More than discussion rubrics
Other rubrics by assignment type
That is about it for this Technology Supported Learning workshop, other than to thank everyone for coming along.
Technology is having a profound and lasting impact on teaching and learning. As professional educators, we have a responsibility to be part of the process by integrating appropriate technologies in our work.
Learners live in society that relies increasingly on technologies of all sorts. While our roles as educators remain the same, our tools and methods require continual updating to meet the needs of our learners and the world we live in. The Seven Practices are as important as ever. How we bring these to our teaching is changing and improving as technologies enable us to support learners in new and exciting ways.
Best wishes for safe passage on this incredible journey – teaching and supporting learning.
- Diversity of learners – What learning styles, learning modality, cultural differences do students exhibited in your classes? How do you accommodate these differences? Do you offer a choice of assignments? Do you see a connection between the use of technology and learning styles in your students?
- Cultural influences – How does culture and diversity influence the course presentation and conduct? Does the asynchronous nature of some technology enhancements, such as discussions, change the culture of the class? Does technology promote freedoms or provide restrictions relating to any or all forms of diversity?
- Online collaborative writing experience – Do you include activities where everyone contributes to the wiki? Have you tried collaborative writing yourself? Throughout this workshop, we have talked a lot about technology and learning. Are there specific examples either from your own practice or ideas based on the workshop materials where student retention is improved through application of technology? Add your thoughts and suggestions to the Wiki page – Collaboration.
- Whose learning style? – What are the implications for student / instructor learning style differences. How does the learning style of the instructor affect how the course is conducted? Does the subject dictate the primary presentation style?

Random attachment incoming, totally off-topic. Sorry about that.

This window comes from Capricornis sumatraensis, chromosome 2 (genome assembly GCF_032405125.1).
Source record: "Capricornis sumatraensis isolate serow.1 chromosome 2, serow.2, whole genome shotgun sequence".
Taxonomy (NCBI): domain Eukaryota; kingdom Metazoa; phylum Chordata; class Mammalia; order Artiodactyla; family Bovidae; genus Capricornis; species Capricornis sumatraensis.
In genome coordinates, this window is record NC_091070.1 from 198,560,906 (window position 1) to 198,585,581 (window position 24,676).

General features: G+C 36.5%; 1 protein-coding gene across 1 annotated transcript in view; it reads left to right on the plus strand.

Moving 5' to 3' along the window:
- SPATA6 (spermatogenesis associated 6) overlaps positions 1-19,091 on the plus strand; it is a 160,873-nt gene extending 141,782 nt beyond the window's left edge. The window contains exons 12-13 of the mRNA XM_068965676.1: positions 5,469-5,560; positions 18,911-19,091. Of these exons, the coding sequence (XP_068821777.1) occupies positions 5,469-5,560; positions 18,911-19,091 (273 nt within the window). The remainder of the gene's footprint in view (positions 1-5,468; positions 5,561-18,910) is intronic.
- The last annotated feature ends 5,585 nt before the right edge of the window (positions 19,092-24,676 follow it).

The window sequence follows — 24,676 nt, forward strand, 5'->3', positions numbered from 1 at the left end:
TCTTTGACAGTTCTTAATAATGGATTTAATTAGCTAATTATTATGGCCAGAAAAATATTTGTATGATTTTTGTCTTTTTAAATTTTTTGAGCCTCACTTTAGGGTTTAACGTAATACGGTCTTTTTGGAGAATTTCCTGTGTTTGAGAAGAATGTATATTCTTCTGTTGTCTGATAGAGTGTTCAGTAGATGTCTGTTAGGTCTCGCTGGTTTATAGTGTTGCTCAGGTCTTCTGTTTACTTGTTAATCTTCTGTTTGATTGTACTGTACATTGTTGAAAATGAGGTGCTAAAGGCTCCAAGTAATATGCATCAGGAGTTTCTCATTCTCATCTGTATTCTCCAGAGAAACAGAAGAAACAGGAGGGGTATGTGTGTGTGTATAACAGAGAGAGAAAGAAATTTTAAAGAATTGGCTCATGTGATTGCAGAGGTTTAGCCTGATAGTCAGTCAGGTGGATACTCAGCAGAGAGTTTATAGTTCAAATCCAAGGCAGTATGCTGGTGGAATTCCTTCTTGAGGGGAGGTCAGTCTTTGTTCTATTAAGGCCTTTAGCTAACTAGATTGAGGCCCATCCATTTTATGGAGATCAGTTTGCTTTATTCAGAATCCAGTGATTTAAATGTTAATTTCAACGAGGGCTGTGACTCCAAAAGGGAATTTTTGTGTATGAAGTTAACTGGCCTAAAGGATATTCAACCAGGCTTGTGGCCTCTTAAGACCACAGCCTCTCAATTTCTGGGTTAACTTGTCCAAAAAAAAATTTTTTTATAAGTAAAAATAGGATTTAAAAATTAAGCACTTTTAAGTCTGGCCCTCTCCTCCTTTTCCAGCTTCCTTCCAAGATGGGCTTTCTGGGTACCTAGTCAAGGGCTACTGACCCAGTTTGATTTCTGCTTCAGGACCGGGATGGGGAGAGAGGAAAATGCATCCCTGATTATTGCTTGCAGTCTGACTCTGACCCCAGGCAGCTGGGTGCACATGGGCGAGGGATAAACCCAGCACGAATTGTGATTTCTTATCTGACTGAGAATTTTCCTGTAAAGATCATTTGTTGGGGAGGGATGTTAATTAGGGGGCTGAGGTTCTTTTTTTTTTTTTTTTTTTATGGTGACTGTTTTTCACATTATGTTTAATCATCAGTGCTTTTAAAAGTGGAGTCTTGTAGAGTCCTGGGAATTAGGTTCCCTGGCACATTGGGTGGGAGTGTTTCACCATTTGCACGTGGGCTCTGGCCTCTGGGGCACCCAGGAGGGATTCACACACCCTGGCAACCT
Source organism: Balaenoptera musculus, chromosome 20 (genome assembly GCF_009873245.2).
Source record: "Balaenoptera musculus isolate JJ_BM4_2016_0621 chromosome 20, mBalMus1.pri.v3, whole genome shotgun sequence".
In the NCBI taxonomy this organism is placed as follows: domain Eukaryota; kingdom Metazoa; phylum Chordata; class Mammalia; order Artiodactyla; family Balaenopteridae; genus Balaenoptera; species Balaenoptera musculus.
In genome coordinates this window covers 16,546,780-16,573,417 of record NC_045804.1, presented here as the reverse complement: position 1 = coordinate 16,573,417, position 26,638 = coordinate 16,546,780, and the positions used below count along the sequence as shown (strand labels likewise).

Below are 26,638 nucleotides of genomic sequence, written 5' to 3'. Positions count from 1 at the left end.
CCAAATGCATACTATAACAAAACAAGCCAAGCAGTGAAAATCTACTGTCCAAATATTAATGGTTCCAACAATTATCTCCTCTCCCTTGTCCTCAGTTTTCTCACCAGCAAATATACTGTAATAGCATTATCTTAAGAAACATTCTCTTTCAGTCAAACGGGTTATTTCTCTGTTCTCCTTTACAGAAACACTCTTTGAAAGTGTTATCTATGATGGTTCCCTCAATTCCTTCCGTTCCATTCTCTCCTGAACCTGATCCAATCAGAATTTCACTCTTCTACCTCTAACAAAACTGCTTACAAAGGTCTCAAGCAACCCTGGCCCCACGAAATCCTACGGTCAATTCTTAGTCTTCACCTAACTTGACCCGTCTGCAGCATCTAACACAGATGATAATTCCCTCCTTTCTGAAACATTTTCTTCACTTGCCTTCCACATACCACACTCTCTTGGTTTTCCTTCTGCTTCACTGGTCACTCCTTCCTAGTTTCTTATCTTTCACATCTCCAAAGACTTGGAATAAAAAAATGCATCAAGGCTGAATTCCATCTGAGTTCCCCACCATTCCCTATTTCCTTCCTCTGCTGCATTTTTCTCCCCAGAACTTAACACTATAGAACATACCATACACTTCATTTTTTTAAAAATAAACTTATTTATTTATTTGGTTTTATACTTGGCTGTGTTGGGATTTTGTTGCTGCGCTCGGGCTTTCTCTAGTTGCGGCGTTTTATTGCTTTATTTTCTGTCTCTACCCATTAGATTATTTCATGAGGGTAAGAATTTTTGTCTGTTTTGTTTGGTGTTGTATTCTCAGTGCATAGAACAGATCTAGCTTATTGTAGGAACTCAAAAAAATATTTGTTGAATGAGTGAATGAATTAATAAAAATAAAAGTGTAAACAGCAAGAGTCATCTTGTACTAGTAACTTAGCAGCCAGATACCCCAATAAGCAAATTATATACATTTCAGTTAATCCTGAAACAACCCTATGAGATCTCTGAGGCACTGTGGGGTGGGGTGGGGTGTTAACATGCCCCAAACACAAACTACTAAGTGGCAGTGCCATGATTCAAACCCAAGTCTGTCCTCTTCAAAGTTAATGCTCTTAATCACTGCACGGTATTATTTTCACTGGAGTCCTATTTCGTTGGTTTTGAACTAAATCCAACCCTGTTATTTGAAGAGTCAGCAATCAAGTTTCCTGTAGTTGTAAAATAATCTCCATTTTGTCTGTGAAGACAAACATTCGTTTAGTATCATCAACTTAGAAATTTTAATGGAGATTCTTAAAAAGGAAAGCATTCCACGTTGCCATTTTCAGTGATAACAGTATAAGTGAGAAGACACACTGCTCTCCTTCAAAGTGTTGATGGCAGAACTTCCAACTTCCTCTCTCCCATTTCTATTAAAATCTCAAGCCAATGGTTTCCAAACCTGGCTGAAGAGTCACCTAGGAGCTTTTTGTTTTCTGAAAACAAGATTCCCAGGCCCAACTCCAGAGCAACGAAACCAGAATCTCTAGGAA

- How are you doing? Review the criteria for 7. Respect diverse talents and ways of learning in the Course Evaluation Checklist. Any new insights or applications to share?
The seventh and final principle concerns Diverse talents and ways of learning. Learning styles, modality, cultural influence all play significant roles in the differences in students within a class.
- review learning styles, learning modality, cultural differences
- discuss impact of technology and learning styles
- plan and add activities to own course to address learning modality differences
- discuss implications for student / instructor learning style differences
One of the most exciting aspects of technology enhanced instruction is the ability to provide learning experiences that acknowledge and encourage this diversity, in ways that are not practical, or even possible, in traditional classroom teaching. … 7. Respect diverse talents and ways of learning
- Try the disabilities simulations.
- Accessibility issues – What are required accommodations for students with disabilities? What kinds of disabilities do your students have? What accommodations have you had to make?